Incentives as a health promotion tool

Deadly Liver Mob uses an incentive-based peer-driven intervention model.

This approach is modelled on The Safe Injecting Cwiz (SIC) project that was conducted in Wentworth Area Health Service 1998-2002, which targeted people under the age of 25 years who injected drugs (Sheaves et al. 2001). The SIC project was an adaptation of the ECHO model, a HIV peer driven intervention for injecting drug users in the United States (Broadhead, Heckathorn, Grund, Stern, & Anthony, 1995; Sergeyev et al., 1999). These earlier projects provided the evidence to establish a focused, incentive-based education program that would reach deep into hidden and hard to reach networks.

There is also extensive evidence suggesting that incentives have benefits to health outcomes (e.g. see Boccia, Hargreaves, Lonnroth et al, 2011; Lagarde, Haines, Palmer, 2009; Parker, Bell, Currie et al, 2015; Seal, Kral, Lorvick et al, 2003; Topp, Day, Wand et al, 2013). You can read a literature review regarding incentives.

The peer-driven intervention model of the Deadly Liver Mob offers incentives to encourage clients to be educated then recruit and educate their peers. Their peers go to the Deadly Liver Mob program for education in the form of a conversation with the Aboriginal worker and to receive their incentive payment. The hepatitis C education sessions monitor the quality of peer messages and build on the client’s knowledge while dispelling any myths. A further incentive is offered to encourage program clients to undergo bloodborne virus and sexually transmissible infection  testing, to return for the results of these tests, and for other sexual health services (including hepatitis B vaccinations and treatment for STIs where positive test results are returned). The Deadly Liver Mob program does not offer incentives for hepatitis C  treatment, though this has been trialed elsewhere.




Boccia, D., et al. (2011). “Cash transfer and microfinance interventions for tuberculosis control: review of the impact evidence and policy implications.” Int J Tuberc Lung Dis, vol. 15 Suppl 2, pp. S37-49.

Broadhead, R. S., Heckathorn, D. D., Grund, J.-P. C., Stern, L. S., & Anthony, D. L. (1995). Drug Users versus Outreach Workers in Combating AIDS: Preliminary Results of a Peer-Driven Intervention. Journal of Drug Issues, vol. 25, no. 3, pp. 531-564.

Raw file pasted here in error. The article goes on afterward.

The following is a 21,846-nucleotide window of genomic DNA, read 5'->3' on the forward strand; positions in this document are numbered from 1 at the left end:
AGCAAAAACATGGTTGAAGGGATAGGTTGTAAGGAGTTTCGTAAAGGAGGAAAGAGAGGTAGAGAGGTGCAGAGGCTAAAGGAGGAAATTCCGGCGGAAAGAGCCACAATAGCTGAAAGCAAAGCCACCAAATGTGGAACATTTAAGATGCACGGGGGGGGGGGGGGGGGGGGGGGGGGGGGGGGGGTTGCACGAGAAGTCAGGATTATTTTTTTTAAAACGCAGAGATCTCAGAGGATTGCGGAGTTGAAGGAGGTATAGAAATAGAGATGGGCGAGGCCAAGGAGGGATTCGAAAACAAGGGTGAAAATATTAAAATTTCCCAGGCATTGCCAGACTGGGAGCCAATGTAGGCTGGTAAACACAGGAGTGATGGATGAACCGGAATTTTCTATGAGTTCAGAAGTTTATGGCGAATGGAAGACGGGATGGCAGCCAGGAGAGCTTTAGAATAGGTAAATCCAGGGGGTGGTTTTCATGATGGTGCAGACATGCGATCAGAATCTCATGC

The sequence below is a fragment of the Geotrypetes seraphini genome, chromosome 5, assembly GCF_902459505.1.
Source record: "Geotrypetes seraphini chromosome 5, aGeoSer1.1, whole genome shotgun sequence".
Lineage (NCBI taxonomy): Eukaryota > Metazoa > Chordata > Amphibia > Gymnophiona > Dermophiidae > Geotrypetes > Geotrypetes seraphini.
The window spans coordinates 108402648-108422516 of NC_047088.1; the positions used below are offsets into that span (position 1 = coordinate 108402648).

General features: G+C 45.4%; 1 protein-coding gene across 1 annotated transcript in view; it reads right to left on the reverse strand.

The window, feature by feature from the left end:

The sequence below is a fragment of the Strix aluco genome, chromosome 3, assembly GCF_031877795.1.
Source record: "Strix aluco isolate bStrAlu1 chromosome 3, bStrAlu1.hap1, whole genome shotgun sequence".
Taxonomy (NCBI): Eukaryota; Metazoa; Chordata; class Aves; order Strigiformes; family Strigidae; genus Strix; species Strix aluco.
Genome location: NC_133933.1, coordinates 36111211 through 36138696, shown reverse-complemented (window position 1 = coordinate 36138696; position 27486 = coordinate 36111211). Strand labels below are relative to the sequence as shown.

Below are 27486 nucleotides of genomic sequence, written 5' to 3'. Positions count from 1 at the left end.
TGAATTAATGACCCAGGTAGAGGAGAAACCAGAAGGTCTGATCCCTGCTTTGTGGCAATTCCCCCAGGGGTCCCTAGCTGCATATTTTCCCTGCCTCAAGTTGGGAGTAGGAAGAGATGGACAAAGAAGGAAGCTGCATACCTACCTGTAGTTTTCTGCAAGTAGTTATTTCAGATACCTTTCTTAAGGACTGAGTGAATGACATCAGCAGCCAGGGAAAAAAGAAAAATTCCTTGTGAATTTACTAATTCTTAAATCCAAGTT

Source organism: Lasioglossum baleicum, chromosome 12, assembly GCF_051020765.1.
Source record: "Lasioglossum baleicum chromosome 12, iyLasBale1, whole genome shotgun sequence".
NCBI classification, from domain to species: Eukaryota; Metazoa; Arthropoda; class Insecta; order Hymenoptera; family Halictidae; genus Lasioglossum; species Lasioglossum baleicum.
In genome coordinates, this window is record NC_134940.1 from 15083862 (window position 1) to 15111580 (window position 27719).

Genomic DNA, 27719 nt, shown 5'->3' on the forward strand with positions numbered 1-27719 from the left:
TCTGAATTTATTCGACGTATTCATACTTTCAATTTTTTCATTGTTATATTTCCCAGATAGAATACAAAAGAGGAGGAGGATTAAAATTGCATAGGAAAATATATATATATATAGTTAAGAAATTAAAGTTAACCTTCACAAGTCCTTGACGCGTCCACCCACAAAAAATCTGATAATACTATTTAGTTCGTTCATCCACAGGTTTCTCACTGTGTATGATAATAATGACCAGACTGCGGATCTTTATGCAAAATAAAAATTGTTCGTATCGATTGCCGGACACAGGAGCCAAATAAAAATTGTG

Lagarde, M., et al. (2009). “The impact of conditional cash transfers on health outcomes and use of health services in low and middle income countries.” Cochrane Database Syst Rev, no. 4, Cd008137.

Lee, K. S., et al. (2020). “A financial incentive program to improve appointment attendance at a safety-net hospital-based primary care hepatitis C treatment program.” PloS One 15(2): e0228767.

Parker, R. M., et al. (2015). “‘Catching chlamydia’: combining cash incentives and community pharmacy access for increased chlamydia screening, the view of young people.” Aust J Prim Health, vol. 21, no. 1, pp. 79-83.

Seal, K. H., et al. (2003). “A randomized controlled trial of monetary incentives vs. outreach to enhance adherence to the hepatitis B vaccine series among injection drug users.” Drug Alcohol Depend, vol. 71, no. 2, pp. 127-131.

Sheaves, F, Preston, P, O’Neil, E, Klein, G & Hart, K. (2001). ‘That’s SIC: mobilizing youth for hepatitis C prevention’, Health Promotion Journal of Australia, vol. 12, no. 3, pp. 217-222.

Topp, L., et al. (2013). “A randomised controlled trial of financial incentives to increase hepatitis B vaccination completion among people who inject drugs in Australia.” Prev Med, vol. 57, no. 4, pp. 297-303.

Wohl, D. A., et al. (2017). “Financial Incentives for Adherence to Hepatitis C Virus Clinical Care and Treatment: A Randomized Trial of Two Strategies.” Open Forum Infectious Diseases 4(2).